01-03-2012 03:32 PM
No doubt we are dry but a couple of inches of good rain can give us a different perspective. 2 inches may not be enough but a high percentage would be retained by the soil instead of moving down stream. If nothing else we will come to the conclusion that at least it can rain.
I do wonder about the fall tilled soils not having enough moisture to freeze and mellow the clods. It could make it tough to prepare a good seed bed.
01-03-2012 05:44 PM
I don't think lack of moisture will cause a problem with freezing out the clods in fall tilled fields. It has been my experience...that if you till dry soil in the fall...it is already in better condition than if it was at near field capacity and had tillage done to it. It then takes quite a bit less "freeze/thaw" action to actually condition the drier clod than it does to condition those wads of soil thrown off when it's wet.
01-03-2012 07:24 PM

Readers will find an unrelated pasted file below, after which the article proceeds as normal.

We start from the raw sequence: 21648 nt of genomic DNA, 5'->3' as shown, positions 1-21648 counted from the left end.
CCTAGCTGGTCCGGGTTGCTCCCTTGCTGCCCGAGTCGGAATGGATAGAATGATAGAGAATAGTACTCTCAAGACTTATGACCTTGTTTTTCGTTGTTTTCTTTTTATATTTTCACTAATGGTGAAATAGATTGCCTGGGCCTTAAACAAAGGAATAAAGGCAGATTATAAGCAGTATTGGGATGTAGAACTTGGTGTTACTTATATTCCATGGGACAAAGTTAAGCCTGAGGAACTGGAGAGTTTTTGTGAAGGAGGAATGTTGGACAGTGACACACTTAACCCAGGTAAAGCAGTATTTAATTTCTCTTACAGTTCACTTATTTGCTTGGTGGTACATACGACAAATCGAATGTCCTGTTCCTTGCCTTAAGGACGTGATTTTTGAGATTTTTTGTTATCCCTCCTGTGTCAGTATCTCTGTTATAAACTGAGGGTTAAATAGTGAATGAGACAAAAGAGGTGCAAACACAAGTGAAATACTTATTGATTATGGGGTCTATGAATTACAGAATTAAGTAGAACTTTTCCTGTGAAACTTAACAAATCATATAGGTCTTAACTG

I was getting really concerned as we had no soil moisture til about Oct. 25 . Couldn't get wheat out. But we have been getting quite a bit of rain since (5" + 2" + 1.5" + 1?") so probably about 9" total. And the ground has not been frozen so most of it soaked in. However, we will probably start spread soybean fertilizer and running a chisel plow tomorrow, so It is soaking away.
01-09-2012 09:42 AM
Two good rainy spells and we'll be ahead of moisture and behind in planting next spring. Lets not look a gift horse in the mouth.
Snow does really little to help the moisture,,,we don't need any... Enjoy the weather!!!!!!!!!!!!
01-09-2012 10:07 AM
I live in Missouri also and being dry is no problem to me. Usually, we have better crops when it isn't too wet. 2011 was not a good year as there was maybe 10 inches above normal. Ask any farmer in northwest Missouri along the Missouri river if he prefers a wet year. Your perspective on this depends where you are living and your soils. in a dryer planting season, compaction is not a problem